Emile - or, Concerning Education; Extracts
by Jean Jacques Rousseau
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Obliged to learn by his own effort, he employs his own reason, not that of another. Most of our mistakes arise less within ourselves than from others; so that if he is not to be ruled by opinion, he must receive nothing upon authority. Such continual exercise must invigorate the mind as labor and fatigue strengthen the body.

The mind as well as the body can bear only what its strength will allow. When the understanding fully masters a thing before intrusting it to the memory, what it afterward draws therefrom is in reality its own. But if instead we load the memory with matters the understanding has not mastered, we run the risk of never finding there anything that belongs to it.

Emile has little knowledge, but it is really his own; he knows nothing by halves; and the most important fact is that he does not now know things he will one day know; that many things known to other people he never will know; and that there is an infinity of things which neither he nor any one else ever will know. He is prepared for knowledge of every kind; not because he has so much, but because he knows how to acquire it; his mind is open to it, and, as Montaigne says, if not taught, he is at least teachable. I shall be satisfied if he knows how to find out the "wherefore" of everything he knows and the "why" of everything he believes. I repeat that my object is not to give him knowledge, but to teach him how to acquire it at need; to estimate it at its true value, and above all things, to love the truth. By this method we advance slowly, but take no useless steps, and are not obliged to retrace a single one.

Emile understands only the natural and purely physical sciences. He does not even know the name of history, or the meaning of metaphysics and ethics. He knows the essential relations between men and things, but nothing of the moral relations between man and man. He does not readily generalize or conceive of abstractions. He observes the qualities common to certain bodies without reasoning about the qualities themselves. With the aid of geometric figures and algebraic signs, he knows something of extension and quantity. Upon these figures and signs his senses rest their knowledge of the abstractions just named. He makes no attempt to learn the nature of things, but only such of their relations as concern himself. He estimates external things only by their relation to him; but this estimate is exact and positive, and in it fancies and conventionalities have no share. He values most those things that are most useful to him; and never deviating from this standard, is not influenced by general opinion.

Emile is industrious, temperate, patient, steadfast, and full of courage. His imagination, never aroused, does not exaggerate dangers. He feels few discomforts, and can bear pain with fortitude, because he has never learned to contend with fate. He does not yet know exactly what death is, but, accustomed to yield to the law of necessity, he will die when he must, without a groan or a struggle. Nature can do no more at that moment abhorred by all. To live free and to have little to do with human affairs is the best way of learning how to die.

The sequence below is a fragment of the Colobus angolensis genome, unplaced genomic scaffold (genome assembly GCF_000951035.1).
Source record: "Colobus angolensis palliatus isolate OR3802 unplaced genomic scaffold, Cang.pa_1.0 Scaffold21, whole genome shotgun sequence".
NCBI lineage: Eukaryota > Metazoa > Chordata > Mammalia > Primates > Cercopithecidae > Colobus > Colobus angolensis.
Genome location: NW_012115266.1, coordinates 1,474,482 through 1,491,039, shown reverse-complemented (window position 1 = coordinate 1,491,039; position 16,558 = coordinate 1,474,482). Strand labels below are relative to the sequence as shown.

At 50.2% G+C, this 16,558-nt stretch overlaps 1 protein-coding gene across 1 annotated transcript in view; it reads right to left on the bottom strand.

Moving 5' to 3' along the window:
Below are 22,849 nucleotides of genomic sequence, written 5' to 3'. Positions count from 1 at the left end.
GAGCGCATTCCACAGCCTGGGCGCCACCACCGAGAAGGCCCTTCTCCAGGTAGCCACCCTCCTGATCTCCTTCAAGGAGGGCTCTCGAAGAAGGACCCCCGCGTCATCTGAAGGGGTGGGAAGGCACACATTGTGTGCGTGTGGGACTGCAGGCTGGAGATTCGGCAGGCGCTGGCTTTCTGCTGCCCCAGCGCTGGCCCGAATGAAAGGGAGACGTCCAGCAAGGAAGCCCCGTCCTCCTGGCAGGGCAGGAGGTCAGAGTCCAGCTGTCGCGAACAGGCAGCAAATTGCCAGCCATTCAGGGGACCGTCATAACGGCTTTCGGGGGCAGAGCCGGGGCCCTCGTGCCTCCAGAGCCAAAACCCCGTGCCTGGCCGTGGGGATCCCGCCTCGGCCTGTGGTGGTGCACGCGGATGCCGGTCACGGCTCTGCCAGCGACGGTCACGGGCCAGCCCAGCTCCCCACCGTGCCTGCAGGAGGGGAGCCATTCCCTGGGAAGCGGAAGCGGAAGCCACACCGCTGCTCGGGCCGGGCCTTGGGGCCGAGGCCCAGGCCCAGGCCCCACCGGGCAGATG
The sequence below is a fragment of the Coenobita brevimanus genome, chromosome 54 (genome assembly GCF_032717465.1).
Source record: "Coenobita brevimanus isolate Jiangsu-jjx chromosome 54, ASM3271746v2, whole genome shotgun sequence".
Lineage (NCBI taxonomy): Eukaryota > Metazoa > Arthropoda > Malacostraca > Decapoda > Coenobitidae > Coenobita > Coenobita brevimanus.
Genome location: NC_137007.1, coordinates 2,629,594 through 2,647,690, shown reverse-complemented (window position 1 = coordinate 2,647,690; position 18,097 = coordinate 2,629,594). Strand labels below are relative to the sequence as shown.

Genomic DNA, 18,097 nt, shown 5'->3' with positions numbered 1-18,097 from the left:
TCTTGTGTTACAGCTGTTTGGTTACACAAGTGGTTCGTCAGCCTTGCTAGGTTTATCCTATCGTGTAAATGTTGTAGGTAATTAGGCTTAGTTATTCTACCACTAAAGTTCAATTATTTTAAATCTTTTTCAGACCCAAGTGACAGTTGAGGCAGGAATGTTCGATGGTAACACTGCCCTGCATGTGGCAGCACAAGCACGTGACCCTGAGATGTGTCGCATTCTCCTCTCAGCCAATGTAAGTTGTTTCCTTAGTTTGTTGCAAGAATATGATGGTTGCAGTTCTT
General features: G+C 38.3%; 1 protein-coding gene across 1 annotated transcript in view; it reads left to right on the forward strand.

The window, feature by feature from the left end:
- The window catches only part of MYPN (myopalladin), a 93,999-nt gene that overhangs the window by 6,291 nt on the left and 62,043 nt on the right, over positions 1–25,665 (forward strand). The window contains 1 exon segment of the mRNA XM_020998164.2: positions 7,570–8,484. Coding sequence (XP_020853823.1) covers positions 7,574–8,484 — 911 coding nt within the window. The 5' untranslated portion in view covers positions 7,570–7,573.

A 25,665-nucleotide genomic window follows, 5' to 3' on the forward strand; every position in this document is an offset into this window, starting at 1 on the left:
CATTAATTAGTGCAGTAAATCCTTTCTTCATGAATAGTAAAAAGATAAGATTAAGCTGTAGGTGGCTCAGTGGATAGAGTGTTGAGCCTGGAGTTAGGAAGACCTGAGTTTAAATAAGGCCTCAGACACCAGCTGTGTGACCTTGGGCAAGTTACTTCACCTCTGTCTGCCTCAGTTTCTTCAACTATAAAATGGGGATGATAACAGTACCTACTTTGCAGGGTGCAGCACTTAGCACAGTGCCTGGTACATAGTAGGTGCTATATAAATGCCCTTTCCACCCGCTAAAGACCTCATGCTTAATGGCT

In a word, Emile has every virtue which affects himself. To have the social virtues as well, he only needs to know the relations which make them necessary; and this knowledge his mind is ready to receive. He considers himself independently of others, and is satisfied when others do not think of him at all. He exacts nothing from others, and never thinks of owing anything to them. He is alone in human society, and depends solely upon himself. He has the best right of all to be independent, for he is all that any one can be at his age. He has no errors but such as a human being must have; no vices but those from which no one can warrant himself exempt. He has a sound constitution, active limbs, a fair and unprejudiced mind, a heart free and without passions. Self-love, the first and most natural of all, has scarcely manifested itself at all. Without disturbing any one's peace of mind he has led a happy, contented life, as free as nature will allow. Do you think a youth who has thus attained his fifteenth year has lost the years that have gone before?

[1] This might be carried too far, and is to be admitted with some reservations. Ignorance is never alone; its companions are always error and presumption. No one is so certain that he knows, as he who knows nothing; and prejudice of all kinds is the form in which our ignorance is clothed.

[2] The armillary sphere is a group of pasteboard or copper circles, to illustrate the orbits of the planets, and their position in relation to the earth, which is represented by a small wooden ball.

[3] The imaginary circles traced on the celestial sphere, and figured in the armillary sphere by metallic circles, are called culures.

[4] Rousseau here informs his readers that even these reproaches are expected, he having dictated them beforehand to the mountebank; all this scene has been arranged to deceive the child. What a refinement of artifice in this passionate lover of the natural!


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